Wimbledon prize money increases by £120,000 for singles
The 2015 Wimbledon singles champions will win £1.88m, an increase of £120,000 on last year.
The overall prize fund at the All England Club will rise from £25m to £26.75m, a 7% increase year on year.
Courts 14 and 15 will come back into use after being re-laid following development works, bringing the total ground capacity at SW19 to 39,000, compared to 38,500 in 2014.
And use of Hawk-Eye has been extended to courts 12 and 18.
That means the technology will be in action on six courts across the championships, which run from 29 June to 12 July.
Wimbledon 2015 prize money
- Total: £26.75m (+7%)
- Singles: £1.88m (+7%)
- Doubles: £341,250 (+5%)
- Mixed doubles: £100,800 (+5%)
- Wheelchair doubles: £15,360 (+28%)
Wimbledon's total prize money increase to £26.75m is 83% higher than in 2011, and maintains the competition's status as the highest-paying in tennis.
"We recognise the players are an essential ingredient of our championships," said All England Lawn Tennis Club chairman Philip Brook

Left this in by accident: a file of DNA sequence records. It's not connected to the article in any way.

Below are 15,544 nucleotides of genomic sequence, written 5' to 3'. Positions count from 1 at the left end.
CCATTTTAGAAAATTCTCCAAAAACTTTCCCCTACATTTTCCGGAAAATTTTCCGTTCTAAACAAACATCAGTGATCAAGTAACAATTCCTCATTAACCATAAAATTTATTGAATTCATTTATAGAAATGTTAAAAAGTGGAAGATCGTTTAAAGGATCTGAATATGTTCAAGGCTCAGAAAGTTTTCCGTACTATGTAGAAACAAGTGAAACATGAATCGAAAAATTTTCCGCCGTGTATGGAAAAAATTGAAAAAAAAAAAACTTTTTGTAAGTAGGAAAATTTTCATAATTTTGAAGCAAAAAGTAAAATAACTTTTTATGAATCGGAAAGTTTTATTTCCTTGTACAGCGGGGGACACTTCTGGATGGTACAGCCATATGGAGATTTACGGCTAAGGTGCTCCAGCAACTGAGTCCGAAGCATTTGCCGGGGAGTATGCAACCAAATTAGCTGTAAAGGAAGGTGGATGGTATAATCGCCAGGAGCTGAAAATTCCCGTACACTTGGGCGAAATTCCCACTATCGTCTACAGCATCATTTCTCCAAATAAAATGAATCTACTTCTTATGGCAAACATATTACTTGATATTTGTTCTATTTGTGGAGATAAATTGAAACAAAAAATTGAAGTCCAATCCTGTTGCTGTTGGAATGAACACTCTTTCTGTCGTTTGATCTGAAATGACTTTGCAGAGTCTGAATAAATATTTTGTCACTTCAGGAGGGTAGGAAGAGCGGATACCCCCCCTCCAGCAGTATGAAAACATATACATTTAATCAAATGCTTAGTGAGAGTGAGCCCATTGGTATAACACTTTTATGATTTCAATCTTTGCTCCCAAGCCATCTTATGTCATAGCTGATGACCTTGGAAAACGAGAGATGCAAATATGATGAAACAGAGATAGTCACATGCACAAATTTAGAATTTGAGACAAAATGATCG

"The level of prize money is affordable to this championship, so we feel it's important that we should reflect that in what we pay the players."
|Russell Fuller's analysis|
|The prize money increase for singles players is evenly spread out - after a four-year period in which the highest percentage increases have been awarded to first-round losers.|
|Wheelchair doubles players enjoy the biggest jump and there was a strong hint that a wheelchair singles event will finally be introduced in time for 2016.|
|The biggest change this year, however, is the later start. The All England Club hopes that the three-week gap between Roland Garros and Wimbledon will give players a chance to get their feet moving better on what to many remains an alien surface.|
|And there is good news for the ball boys and girls: two table tennis tables will be laid out in their new relaxation area.|
The All England Club added it remains on course to have a roof built on Court One by 2019.
But Brook said the venue had turned down the opportunity to host Great Britain's Davis Cup quarter-final with France in July, which will instead be held at Queen's Club.
"The week after the championships, there's a lot of work going on at the site. So reluctantly we said we weren't available," he said.